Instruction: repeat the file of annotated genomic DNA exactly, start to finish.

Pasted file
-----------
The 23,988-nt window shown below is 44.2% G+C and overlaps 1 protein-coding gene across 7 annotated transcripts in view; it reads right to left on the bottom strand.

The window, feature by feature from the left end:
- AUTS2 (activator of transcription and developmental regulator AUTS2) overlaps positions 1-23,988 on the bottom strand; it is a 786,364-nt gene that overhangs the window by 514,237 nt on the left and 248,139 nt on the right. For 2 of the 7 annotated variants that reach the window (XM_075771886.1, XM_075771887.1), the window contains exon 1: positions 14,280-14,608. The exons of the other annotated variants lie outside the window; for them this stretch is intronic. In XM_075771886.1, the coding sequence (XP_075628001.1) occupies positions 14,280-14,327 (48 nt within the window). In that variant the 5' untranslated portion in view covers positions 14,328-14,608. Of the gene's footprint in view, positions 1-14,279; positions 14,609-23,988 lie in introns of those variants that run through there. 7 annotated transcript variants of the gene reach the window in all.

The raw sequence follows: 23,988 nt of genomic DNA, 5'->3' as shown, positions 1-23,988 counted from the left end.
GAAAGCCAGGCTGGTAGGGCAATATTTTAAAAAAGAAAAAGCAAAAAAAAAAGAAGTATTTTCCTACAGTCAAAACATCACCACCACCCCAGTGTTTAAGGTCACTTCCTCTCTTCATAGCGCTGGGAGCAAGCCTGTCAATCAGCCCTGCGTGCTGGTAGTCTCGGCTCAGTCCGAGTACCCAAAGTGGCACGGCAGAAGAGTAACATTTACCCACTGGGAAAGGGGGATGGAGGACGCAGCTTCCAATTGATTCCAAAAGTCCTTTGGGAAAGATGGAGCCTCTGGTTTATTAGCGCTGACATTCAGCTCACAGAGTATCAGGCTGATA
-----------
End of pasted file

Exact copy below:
The 23,988-nt window shown below is 44.2% G+C and overlaps 1 protein-coding gene across 7 annotated transcripts in view; it reads right to left on the bottom strand.

The window, feature by feature from the left end:
- AUTS2 (activator of transcription and developmental regulator AUTS2) overlaps positions 1-23,988 on the bottom strand; it is a 786,364-nt gene that overhangs the window by 514,237 nt on the left and 248,139 nt on the right. For 2 of the 7 annotated variants that reach the window (XM_075771886.1, XM_075771887.1), the window contains exon 1: positions 14,280-14,608. The exons of the other annotated variants lie outside the window; for them this stretch is intronic. In XM_075771886.1, the coding sequence (XP_075628001.1) occupies positions 14,280-14,327 (48 nt within the window). In that variant the 5' untranslated portion in view covers positions 14,328-14,608. Of the gene's footprint in view, positions 1-14,279; positions 14,609-23,988 lie in introns of those variants that run through there. 7 annotated transcript variants of the gene reach the window in all.

The raw sequence follows: 23,988 nt of genomic DNA, 5'->3' as shown, positions 1-23,988 counted from the left end.
GAAAGCCAGGCTGGTAGGGCAATATTTTAAAAAAGAAAAAGCAAAAAAAAAAGAAGTATTTTCCTACAGTCAAAACATCACCACCACCCCAGTGTTTAAGGTCACTTCCTCTCTTCATAGCGCTGGGAGCAAGCCTGTCAATCAGCCCTGCGTGCTGGTAGTCTCGGCTCAGTCCGAGTACCCAAAGTGGCACGGCAGAAGAGTAACATTTACCCACTGGGAAAGGGGGATGGAGGACGCAGCTTCCAATTGATTCCAAAAGTCCTTTGGGAAAGATGGAGCCTCTGGTTTATTAGCGCTGACATTCAGCTCACAGAGTATCAGGCTGATA